Apparently Bhuli (or Bhooli) Bhatiyari Mandal is considered one of the most haunted places in Delhi, if you believe in such things. I first became aware of this hidden piece of Delhis history purely by accident, whilst looking for another building which I mistyped and this popped up....my curiosity was piqued!
Sitting West of Delhis Connaught Place, on the corner of the Southern Ridge of Delhi, close to Karol Bagh, Bhuli Bhatiyari was built as a 14th century hunting lodge by Feroz Shah Tuglaq, a name you may recognize from a previous post http://www.delhitales.com/2016/05/a-walk-through-hauz-khas-and-its-tombs.html who was the muslim ruler of the Tughlaq dynasty ruling over the sultanate of Delhi from 1351-1388. It is believed he built 3 hunting lodges within this short time, Bhuli Bhatiyari, Pir Ghaib and Malcha Mahal.
Malcha Mahal has some very interesting history in itself and I would love to explore but I doubt I will get the opportunity. To find out more about the history and eccentric royal inhabitants you can read the following https://en.wikipedia.org/wiki/Malcha_Mahal.
Pir Ghaib is now found within the grounds of Hindu Rao Hospital with apparently a baoli (step well) adjacent to it. Pir Ghaib is also thought to contain an observatory as well as being hunting lodge. Something else to discover. It never ceases to amaze me when look for information how you come away with a long list of the other places to explore, life is never dull and boring, but my notepad is filling up fast!
Anyway back to todays hunting lodge, Bhuli Bhatiyari. It is built of rubble masonry, as much was of this era, with large surrounding walls surrounding the complex and rounded bastions along the outer walls. To enter you ascend a few steps through an arched gateway, into a small inner courtyard, before passing through a smaller, plainer gateway into the large open courtyard. This is now overgrown and home only to wildlife and those brave enough to spend a few hours or even a night here! Surrounding the walls are a few small, dark rooms. Remains of more substantial buildings within the courtyard can be found, although only the footings remain, you can step up onto the old floors and look over the encompassing, protective walls to the woodland and reservoir that now surround the mandal.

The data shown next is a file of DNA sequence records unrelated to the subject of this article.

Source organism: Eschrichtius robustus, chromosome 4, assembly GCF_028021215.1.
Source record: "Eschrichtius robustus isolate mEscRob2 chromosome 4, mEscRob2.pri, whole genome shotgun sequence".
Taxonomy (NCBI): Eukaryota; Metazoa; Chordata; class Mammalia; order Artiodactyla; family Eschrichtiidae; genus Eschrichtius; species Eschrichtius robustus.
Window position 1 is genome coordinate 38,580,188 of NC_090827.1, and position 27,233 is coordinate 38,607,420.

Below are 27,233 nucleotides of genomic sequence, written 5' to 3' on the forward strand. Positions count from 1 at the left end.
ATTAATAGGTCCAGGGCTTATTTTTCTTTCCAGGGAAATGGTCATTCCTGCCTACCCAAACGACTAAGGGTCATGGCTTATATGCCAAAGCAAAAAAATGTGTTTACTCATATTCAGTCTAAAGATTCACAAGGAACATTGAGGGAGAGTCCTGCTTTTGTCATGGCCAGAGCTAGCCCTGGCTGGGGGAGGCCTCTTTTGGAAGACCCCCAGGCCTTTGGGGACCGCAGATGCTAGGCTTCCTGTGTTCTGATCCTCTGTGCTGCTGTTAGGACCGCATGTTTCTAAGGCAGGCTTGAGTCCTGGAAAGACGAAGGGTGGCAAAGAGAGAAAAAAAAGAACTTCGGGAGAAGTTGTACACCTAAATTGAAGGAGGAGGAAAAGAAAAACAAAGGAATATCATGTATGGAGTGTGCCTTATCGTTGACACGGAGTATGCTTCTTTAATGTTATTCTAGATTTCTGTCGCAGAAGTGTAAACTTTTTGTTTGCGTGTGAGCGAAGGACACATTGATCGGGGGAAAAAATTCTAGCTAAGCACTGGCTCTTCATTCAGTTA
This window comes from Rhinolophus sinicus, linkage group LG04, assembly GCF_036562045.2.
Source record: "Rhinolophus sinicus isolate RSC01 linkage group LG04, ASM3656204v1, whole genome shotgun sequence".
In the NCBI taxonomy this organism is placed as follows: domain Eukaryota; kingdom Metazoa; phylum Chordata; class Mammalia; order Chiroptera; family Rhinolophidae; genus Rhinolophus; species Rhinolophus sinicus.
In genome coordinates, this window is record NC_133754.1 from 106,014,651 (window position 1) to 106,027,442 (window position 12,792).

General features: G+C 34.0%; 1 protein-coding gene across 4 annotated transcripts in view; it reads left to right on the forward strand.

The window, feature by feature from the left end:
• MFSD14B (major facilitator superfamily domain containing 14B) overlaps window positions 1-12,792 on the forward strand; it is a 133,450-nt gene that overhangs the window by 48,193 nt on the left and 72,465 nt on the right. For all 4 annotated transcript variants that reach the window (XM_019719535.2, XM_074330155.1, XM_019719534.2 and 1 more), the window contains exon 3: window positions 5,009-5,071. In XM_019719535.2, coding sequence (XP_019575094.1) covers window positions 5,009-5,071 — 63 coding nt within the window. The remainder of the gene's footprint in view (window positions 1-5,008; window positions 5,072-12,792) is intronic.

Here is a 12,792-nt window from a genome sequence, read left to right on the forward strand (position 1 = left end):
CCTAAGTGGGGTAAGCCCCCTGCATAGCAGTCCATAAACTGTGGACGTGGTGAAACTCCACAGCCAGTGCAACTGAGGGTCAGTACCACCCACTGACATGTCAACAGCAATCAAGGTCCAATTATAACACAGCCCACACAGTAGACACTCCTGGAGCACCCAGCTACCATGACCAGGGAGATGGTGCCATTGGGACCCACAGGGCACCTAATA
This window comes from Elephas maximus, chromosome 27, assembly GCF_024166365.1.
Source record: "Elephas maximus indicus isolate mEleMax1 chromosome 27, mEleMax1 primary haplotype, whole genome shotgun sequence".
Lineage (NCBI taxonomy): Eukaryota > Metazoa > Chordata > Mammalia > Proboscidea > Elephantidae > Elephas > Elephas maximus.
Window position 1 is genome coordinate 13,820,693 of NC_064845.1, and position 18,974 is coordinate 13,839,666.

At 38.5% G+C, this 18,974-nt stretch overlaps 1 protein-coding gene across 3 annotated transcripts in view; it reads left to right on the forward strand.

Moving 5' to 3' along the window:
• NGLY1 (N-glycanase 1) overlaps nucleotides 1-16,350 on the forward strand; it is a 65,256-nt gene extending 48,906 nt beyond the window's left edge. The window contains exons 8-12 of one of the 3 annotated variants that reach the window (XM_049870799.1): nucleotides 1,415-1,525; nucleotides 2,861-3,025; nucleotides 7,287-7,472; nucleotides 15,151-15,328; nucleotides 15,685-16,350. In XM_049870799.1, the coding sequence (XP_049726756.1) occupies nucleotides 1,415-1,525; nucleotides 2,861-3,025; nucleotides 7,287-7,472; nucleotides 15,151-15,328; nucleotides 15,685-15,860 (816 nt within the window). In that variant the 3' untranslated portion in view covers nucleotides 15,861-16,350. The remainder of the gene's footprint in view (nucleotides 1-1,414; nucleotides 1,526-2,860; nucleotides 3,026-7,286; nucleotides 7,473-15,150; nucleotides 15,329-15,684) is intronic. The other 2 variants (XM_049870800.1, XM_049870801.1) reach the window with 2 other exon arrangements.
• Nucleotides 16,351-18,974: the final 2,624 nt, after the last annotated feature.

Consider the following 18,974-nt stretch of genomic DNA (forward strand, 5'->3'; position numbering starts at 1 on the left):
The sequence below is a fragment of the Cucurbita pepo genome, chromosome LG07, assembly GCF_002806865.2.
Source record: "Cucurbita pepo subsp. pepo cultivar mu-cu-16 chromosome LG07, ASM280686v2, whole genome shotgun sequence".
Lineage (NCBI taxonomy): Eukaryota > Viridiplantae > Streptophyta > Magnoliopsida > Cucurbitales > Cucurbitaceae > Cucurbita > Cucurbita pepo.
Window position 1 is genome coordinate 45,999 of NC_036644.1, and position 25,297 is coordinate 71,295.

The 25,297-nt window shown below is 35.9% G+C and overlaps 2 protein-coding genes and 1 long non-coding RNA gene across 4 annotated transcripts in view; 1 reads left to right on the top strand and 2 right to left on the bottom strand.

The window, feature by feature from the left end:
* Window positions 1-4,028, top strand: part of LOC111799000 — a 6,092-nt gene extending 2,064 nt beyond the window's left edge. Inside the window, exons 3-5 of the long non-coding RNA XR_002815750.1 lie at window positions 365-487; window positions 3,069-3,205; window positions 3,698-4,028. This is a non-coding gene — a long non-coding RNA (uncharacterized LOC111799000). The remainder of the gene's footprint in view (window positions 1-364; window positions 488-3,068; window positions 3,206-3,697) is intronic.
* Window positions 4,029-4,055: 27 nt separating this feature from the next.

|inner courtyard of the mandal|
Bhuli Bhatiyari according to an Indian friend means someone who is lost and wandering, she thought it was appropriate for me!! However according to research there is some confusion over why the lodge was named such. One such suggestion was that is was named after a sufi saint Bu Ali Bakhtiyari and another was that is was named after a Rajasthani women who looked after the lodge called Bhatiyari. I have also heard the sufi saint theory used for Malcha Mandal, where is was said the saint went missing and as he vanished so the ghost/djinns moved in, so who knows!
Whatever the story behind this place, however haunted the building is reported to be and however unsafe I've been told it was for me to visit, I came across nothing but wildlife, birds, chipmunks and skinks. The only disconcerting presence I felt came from the literally hundreds of resident kites, who circled above and dive bombed, calling out for me to leave their home. These I felt were the true guardians of the most haunted house in Delhi...............
|gateway into the building|
|second gateway from the small inner courtyard/hall|
|inside looking out through the inner gateway|